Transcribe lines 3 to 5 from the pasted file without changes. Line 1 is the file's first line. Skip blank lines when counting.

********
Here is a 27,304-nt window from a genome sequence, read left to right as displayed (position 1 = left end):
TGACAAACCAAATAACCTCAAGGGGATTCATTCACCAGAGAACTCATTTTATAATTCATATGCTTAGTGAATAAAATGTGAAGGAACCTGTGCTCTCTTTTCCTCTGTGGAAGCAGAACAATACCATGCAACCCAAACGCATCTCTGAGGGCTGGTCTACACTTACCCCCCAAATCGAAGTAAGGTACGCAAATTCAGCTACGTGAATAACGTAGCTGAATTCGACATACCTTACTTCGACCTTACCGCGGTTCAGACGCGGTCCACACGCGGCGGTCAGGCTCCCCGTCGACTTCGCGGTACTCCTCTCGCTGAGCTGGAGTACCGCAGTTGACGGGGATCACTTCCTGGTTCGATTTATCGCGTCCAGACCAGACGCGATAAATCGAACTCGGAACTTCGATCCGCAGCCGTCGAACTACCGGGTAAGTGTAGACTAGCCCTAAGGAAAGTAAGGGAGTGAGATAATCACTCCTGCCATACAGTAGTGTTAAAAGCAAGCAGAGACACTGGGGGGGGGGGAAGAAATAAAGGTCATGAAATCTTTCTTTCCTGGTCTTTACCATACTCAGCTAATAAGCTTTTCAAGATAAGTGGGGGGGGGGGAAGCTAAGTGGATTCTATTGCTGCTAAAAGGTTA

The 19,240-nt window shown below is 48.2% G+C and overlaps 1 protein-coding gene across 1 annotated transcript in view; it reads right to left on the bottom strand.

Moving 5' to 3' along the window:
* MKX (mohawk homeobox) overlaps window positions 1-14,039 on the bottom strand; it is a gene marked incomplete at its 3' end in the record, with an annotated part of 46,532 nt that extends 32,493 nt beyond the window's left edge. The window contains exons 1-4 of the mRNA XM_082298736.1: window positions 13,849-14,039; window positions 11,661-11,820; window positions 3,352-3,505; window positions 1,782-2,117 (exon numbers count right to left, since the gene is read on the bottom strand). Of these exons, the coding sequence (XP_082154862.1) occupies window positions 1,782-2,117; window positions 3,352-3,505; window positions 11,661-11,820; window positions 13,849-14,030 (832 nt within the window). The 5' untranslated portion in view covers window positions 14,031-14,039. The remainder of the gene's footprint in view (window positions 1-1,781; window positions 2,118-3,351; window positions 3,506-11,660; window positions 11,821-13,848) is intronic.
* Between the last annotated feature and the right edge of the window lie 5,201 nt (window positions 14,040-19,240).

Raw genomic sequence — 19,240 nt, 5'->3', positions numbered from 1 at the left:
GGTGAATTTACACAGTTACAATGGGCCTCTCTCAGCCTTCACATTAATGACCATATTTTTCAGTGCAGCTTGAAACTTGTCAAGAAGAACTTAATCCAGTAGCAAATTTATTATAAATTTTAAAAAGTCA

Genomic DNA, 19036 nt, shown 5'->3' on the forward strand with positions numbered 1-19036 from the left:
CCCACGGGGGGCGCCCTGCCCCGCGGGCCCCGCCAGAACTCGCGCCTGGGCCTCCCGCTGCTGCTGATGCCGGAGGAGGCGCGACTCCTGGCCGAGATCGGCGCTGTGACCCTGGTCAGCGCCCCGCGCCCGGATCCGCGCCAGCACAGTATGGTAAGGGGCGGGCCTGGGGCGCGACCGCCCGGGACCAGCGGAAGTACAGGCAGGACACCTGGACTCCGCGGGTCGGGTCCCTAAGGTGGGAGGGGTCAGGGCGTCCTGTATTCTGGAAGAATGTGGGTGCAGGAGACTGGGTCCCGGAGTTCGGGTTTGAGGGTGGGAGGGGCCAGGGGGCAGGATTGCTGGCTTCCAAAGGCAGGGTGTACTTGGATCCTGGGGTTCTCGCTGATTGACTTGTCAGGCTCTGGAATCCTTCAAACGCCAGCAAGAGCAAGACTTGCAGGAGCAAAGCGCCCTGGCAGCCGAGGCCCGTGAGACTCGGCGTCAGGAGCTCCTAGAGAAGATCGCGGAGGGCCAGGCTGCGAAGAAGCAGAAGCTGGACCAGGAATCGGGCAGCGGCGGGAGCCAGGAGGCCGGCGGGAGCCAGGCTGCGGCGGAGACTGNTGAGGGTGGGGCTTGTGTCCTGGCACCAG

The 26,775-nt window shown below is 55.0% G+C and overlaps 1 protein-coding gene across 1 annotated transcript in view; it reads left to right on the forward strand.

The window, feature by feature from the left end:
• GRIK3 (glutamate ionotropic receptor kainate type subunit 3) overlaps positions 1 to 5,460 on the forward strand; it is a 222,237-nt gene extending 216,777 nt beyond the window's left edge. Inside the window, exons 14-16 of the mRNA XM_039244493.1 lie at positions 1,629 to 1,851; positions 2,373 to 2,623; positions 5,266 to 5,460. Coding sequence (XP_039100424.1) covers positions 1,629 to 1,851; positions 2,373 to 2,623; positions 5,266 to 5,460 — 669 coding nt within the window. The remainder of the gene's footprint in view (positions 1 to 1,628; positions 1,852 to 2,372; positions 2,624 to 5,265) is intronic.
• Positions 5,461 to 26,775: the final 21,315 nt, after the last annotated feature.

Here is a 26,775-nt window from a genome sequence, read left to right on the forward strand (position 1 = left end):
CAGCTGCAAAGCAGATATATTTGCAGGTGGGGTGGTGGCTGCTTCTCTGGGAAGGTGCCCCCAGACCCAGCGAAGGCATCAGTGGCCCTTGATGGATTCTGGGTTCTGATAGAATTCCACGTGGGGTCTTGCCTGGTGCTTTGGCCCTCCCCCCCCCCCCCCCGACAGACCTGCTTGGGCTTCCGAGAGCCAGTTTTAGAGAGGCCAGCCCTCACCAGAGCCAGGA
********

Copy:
The 19,240-nt window shown below is 48.2% G+C and overlaps 1 protein-coding gene across 1 annotated transcript in view; it reads right to left on the bottom strand.

Moving 5' to 3' along the window:
* MKX (mohawk homeobox) overlaps window positions 1-14,039 on the bottom strand; it is a gene marked incomplete at its 3' end in the record, with an annotated part of 46,532 nt that extends 32,493 nt beyond the window's left edge. The window contains exons 1-4 of the mRNA XM_082298736.1: window positions 13,849-14,039; window positions 11,661-11,820; window positions 3,352-3,505; window positions 1,782-2,117 (exon numbers count right to left, since the gene is read on the bottom strand). Of these exons, the coding sequence (XP_082154862.1) occupies window positions 1,782-2,117; window positions 3,352-3,505; window positions 11,661-11,820; window positions 13,849-14,030 (832 nt within the window). The 5' untranslated portion in view covers window positions 14,031-14,039. The remainder of the gene's footprint in view (window positions 1-1,781; window positions 2,118-3,351; window positions 3,506-11,660; window positions 11,821-13,848) is intronic.